This is where webhooks can be powerful. Instead of constantly pinging our API for status updates, the partner application can passively wait until we notify them of an approval. By setting up a webhook subscription with a “Company” subscription type, they can be alerted for any of the available Company events. Now, imagine the time and resource savings for each event in the 19 subscription types we currently support. 


How do you set webhooks up?

In the background, Gusto constantly produces events, independent of webhook subscriptions. You can fetch those using our /v1/events API. If you want your application to be notified about specific event categories (or, subscription types), this is where setting up a webhook subscription comes in handy. The events that your subscription receives are a subset of all the events we produce, and you can always update which types your subscription is listening to.

Historically, the way to set up webhook subscriptions has been through the Gusto API. As a developer, you’d have to use cURL or Postman to create, verify, edit, or delete a subscription through our webhooks endpoints. Setting this up can be a little clunky. 

As a developer, I had the chance to put myself in the shoes of our partner developers. In my own setup, I experienced first-hand some of the questions that our Technical Solutions team received: How do I know if my subscription is working? Why am I not seeing any events yet? What do the event payloads look like? Is there an easy way to test them? Wait, there’s a verification step? What if I don’t receive an event I was expecting? 

It’s a unique opportunity to experience the same challenges as your users. With these direct experiences in mind, we set out to build our newest Developer Portal features. 


Webhooks in the Developer Portal

A few months ago, we launched our Test Notifications feature in the Developer Portal, which is available for Demo applications. Shortly after, we released our Webhook Subscription management feature (for both Demo and Production applications). Together, these 2 tabs work in tandem to make managing and testing webhooks with Gusto Embedded intuitive and fast.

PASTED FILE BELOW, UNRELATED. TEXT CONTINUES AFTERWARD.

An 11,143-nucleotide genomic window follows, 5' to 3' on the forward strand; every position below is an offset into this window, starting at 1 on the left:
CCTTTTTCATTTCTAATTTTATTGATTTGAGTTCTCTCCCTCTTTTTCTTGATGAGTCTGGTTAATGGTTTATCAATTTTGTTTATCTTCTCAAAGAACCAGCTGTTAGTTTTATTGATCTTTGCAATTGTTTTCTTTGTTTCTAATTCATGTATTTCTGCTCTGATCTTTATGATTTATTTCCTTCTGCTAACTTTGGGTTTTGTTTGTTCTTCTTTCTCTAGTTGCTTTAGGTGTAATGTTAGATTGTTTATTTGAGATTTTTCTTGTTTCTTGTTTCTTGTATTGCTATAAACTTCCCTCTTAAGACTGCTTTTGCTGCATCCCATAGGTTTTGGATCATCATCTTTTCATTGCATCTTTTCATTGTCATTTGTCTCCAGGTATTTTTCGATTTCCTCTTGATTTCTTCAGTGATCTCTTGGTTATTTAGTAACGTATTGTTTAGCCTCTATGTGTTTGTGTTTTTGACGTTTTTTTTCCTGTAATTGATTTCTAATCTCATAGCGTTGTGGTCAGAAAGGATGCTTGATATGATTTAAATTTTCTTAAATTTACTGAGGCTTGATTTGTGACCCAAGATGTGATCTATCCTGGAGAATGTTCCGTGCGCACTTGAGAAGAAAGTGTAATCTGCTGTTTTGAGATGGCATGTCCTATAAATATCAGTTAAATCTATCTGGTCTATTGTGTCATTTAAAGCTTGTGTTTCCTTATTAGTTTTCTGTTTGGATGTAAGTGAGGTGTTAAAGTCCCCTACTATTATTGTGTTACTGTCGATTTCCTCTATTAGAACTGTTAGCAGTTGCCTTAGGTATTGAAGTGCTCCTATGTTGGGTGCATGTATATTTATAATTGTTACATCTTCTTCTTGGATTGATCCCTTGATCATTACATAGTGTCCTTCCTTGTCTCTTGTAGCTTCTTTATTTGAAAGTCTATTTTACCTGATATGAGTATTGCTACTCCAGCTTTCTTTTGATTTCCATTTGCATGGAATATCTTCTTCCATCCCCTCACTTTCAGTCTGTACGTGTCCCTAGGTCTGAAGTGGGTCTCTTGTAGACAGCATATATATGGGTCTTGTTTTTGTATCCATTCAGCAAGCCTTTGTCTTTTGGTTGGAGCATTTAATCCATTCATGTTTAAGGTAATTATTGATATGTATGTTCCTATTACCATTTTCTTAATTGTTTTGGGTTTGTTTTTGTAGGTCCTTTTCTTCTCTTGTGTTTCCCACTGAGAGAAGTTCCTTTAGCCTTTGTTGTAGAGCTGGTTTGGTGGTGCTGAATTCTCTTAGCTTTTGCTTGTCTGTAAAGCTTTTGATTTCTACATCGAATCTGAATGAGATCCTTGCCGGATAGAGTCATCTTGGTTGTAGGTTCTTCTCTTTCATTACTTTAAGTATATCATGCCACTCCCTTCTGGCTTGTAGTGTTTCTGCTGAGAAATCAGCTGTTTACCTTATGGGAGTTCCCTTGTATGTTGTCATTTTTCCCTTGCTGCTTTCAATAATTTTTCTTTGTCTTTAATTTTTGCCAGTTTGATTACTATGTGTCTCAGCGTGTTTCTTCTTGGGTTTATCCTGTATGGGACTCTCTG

Now, a partner can choose from a list of over 35 different notifications to test. 

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With the Webhook subscriptions tab, developers can easily view all their subscriptions, see their statuses, verify any unverified subscriptions, and quickly edit them to quickly update which subscription types to consume.

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Developers can now also gain further insight into the notifications each subscription receives. Below each subscription, we expose a stream of recent events to that subscription, how many attempts were made, whether any of those attempts were successful, and further details by event. There is also a search feature to filter down events by event type.

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Looking Forward

As developers developing for other developers, we have the unique opportunity to experience firsthand pain points in our development process. We look forward to digging deeper into the usage patterns of our partner developers and expanding our “self-service” vision for the Developer Portal.


Raquel Silva Raquel Silva is a software engineer on the Gusto Embedded team, where she focuses on improving the developer experience for our partner developers. Before joining Gusto in 2024, she worked at different startups, including HomeLight and Accompany. She is proudly born and raised in Miami, and currently local to San Francisco.